So whilst we have agreement that there is a difference in which moves the more mass we seem to have disagreement as to which is actually moving the more??

Yet another item I thought I had nailed drifts into confusion.....

skeptic
02-24-2004, 07:19 AM
If this were true, why would moving coil cartridges require more tracking force? Even thirty years ago, moving magnet cartridges could track at well under a gram while today, the best moving coil cartridges still require substantially more than one gram. Look at the specifications for complaince and dyanamic mass and compare. Remember, they when you double the tracking force, you are quadrupling the energy the stylus imparts to the groove. The higher the mass and lower the complaince, the lower the high frequency resonant frequency and the sharper its peak because it is not as well damped. Can you name even one moving coil cartridge that was ever suitable for playing CD4 discs which required response out to 40khz? I haven't looked at specs in a very long time but the physics hasn't changed. In fact, when it comes to phonograph records, practically nothing has changed in the last 30 years except that the prices have soared. BTW, when you look at the tracking force for Shure V15 type V series, you should keep in mind that 1 gram is for the cleaning brush. Typically it tracks most records very well at 3/4 gram. Some old Empire and ADC cartridges could go as low as 1/2 gram and on some records even down to 1/4 gram. The 999VE was one example. No MC cartridge I am aware of ever came remotely close.

skeptic
02-24-2004, 09:59 AM
I just spot sampled some of the Vox Paganini set and it's better than I remembered. Much of it is good but none of it is great.

Kanterow's reading of the second violin concerto is very fast and has very good technique but it's uninspired. La Campanella in Italian means "the little bell." You practically never hear it but in Accardo's performance with the London Philharmonic under Charles Dutoit (DG 415 278-2) it is unmistakable throughout the 3rd movement. I have never understood why this deliberate omission is so universal.

Jerome Rose's performance of the Liszt 6 Grand Etudes was good. Likewise Tomsic's piano performance of the Rhapsody on Disc 2 although I've heard better. Abby Simon and Peter Frankl are both fine well known pianists and gave excellent performances of the Schumann an Brahms but I was not happy with the recording of the piano on either of them. Ruggiero Ricci's peformances of the 24 caprices was awful, awful, awful. His intonation was often 1/8 note or more flat and it drove me nuts (it doesn't take much.) His fine technique does not compensate for his inability to hit all of the notes on key.

As I said, this Vox Box has no really memorable recordings or performances in it but at least it is a cheap way to get introduced to much of what this music is about.

There is one strange thing I noticed DMK and that is a minor manufacturing defect. On the right side of Disc 1 in purple printing, it says CD 2 in large letters although at the bottom it says CD1 in smaller print in black. Is yours the same?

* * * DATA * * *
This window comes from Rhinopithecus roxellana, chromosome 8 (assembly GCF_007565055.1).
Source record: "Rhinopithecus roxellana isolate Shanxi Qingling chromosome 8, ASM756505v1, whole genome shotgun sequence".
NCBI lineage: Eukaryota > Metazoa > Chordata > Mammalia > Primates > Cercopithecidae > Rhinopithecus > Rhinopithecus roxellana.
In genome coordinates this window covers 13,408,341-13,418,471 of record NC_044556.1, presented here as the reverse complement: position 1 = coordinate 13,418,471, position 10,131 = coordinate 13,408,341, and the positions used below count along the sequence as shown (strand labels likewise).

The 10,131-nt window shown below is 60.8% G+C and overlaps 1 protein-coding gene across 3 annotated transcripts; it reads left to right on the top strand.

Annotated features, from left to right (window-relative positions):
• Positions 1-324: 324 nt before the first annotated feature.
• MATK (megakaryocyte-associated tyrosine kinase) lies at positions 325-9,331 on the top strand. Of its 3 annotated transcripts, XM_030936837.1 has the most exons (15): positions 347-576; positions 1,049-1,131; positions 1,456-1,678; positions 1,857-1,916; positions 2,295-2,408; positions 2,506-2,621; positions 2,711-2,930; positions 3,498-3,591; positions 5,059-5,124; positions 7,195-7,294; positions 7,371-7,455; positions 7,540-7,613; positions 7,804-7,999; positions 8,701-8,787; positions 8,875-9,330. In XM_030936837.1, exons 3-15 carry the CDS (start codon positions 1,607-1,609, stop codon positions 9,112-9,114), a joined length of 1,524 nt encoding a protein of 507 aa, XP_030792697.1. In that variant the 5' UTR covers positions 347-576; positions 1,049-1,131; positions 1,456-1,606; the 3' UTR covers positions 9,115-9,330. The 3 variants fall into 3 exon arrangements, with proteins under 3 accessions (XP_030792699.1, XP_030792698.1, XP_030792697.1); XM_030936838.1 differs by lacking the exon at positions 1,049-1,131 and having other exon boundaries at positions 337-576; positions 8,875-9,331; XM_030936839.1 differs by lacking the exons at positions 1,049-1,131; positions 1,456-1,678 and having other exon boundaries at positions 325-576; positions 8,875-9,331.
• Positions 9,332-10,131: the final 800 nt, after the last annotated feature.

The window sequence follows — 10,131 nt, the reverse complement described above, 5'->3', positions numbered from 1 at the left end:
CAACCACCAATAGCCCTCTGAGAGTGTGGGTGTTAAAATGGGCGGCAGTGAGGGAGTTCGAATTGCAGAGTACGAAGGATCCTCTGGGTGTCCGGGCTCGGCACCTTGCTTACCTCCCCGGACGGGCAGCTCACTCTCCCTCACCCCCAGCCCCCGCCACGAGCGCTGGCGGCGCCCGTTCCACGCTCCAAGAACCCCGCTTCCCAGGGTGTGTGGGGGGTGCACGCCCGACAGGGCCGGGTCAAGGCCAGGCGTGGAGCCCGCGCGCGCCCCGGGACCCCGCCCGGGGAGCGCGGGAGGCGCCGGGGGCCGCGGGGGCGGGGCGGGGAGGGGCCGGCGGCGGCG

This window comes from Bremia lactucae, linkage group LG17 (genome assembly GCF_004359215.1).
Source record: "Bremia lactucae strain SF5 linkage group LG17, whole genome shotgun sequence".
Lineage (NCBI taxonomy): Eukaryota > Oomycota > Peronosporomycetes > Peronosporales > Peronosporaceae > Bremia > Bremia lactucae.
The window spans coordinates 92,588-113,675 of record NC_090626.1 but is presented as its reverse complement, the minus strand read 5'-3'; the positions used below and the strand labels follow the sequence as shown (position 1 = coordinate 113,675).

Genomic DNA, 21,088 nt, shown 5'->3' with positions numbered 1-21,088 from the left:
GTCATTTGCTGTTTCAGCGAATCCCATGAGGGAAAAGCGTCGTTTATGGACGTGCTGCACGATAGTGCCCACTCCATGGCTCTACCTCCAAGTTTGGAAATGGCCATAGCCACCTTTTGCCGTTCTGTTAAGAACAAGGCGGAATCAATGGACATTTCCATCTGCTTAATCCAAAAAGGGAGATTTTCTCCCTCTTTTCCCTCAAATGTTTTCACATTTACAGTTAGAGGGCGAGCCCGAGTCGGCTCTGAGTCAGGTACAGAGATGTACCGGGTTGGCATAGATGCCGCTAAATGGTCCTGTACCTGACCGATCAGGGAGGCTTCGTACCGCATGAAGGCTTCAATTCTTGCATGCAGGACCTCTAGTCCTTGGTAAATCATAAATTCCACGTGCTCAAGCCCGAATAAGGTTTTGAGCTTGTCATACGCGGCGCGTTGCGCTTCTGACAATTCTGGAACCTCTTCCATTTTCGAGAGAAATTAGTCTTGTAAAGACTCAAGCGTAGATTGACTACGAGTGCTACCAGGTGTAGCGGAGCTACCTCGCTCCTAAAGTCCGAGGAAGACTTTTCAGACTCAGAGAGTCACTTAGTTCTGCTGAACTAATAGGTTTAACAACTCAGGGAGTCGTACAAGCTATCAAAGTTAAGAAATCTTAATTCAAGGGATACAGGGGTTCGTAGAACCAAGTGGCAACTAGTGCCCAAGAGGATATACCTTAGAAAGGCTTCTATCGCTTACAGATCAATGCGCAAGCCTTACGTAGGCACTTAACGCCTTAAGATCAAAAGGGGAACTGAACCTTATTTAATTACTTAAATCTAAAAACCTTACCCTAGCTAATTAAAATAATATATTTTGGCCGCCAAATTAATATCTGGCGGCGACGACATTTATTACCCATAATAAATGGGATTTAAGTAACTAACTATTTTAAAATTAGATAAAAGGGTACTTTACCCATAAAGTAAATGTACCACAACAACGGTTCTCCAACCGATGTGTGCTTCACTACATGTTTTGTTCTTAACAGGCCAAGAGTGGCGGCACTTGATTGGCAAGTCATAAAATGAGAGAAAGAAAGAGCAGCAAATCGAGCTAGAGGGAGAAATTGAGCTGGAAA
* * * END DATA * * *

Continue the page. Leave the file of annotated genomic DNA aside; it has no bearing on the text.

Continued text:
DMK
02-24-2004, 10:25 AM
I just spot sampled some of the Vox Paganini set and it's better than I remembered. Much of it is good but none of it is great.

Kanterow's reading of the second violin concerto is very fast and has very good technique but it's uninspired. La Campanella in Italian means "the little bell." You practically never hear it but in Accardo's performance with the London Philharmonic under Charles Dutoit (DG 415 278-2) it is unmistakable throughout the 3rd movement. I have never understood why this deliberate omission is so universal.

Jerome Rose's performance of the Liszt 6 Grand Etudes was good. Likewise Tomsic's piano performance of the Rhapsody on Disc 2 although I've heard better. Abby Simon and Peter Frankl are both fine well known pianists and gave excellent performances of the Schumann an Brahms but I was not happy with the recording of the piano on either of them. Ruggiero Ricci's peformances of the 24 caprices was awful, awful, awful. His intonation was often 1/8 note or more flat and it drove me nuts (it doesn't take much.) His fine technique does not compensate for his inability to hit all of the notes on key.

As I said, this Vox Box has no really memorable recordings or performances in it but at least it is a cheap way to get introduced to much of what this music is about.

There is one strange thing I noticed DMK and that is a minor manufacturing defect. On the right side of Disc 1 in purple printing, it says CD 2 in large letters although at the bottom it says CD1 in smaller print in black. Is yours the same?

No, all three CD's are marked correctly in both places. You've got yourself a potential collector's item! That kind of thing happens on vinyl and the prices soar, I kid you not. Also, I'm noticing that some out of print CD's are selling for four times their original list price. This phenomena isn't just for limited editions and boxed sets, either.

If someone playing flat bothers you that much, don't listen to jazz saxophonists Eric Dolphy or Jackie McLean - ever! They both play sharp and it took me a long time to get used to it. Dolphy in particular has (had) phenomenal technique but technique alone doesn't do it for me. Both had incredible soulfulness and inventiveness. Which brings me to my next question....

You posted that Kantorow's reading was "uninspired". For someone that uses that term and its converse a lot with respect to jazz and that same someone coming from a limited background in classical music (fewer than 300 discs but growing), what do you mean by that term? How is it that someone can have excellent technique with a classical piece, yet be uninspired by it? I know that sometimes when I use that term, I mean uninspirING but I get the feeling you don't mean that here. What tells you when someone's playing is inspired or not? I often hear what I call "soul" in classical music and sometime's I don't when another symphony performs the same piece but I've never been able to put my finger on the differences other than tempo or technique. Yet there's something there. How would you describe it?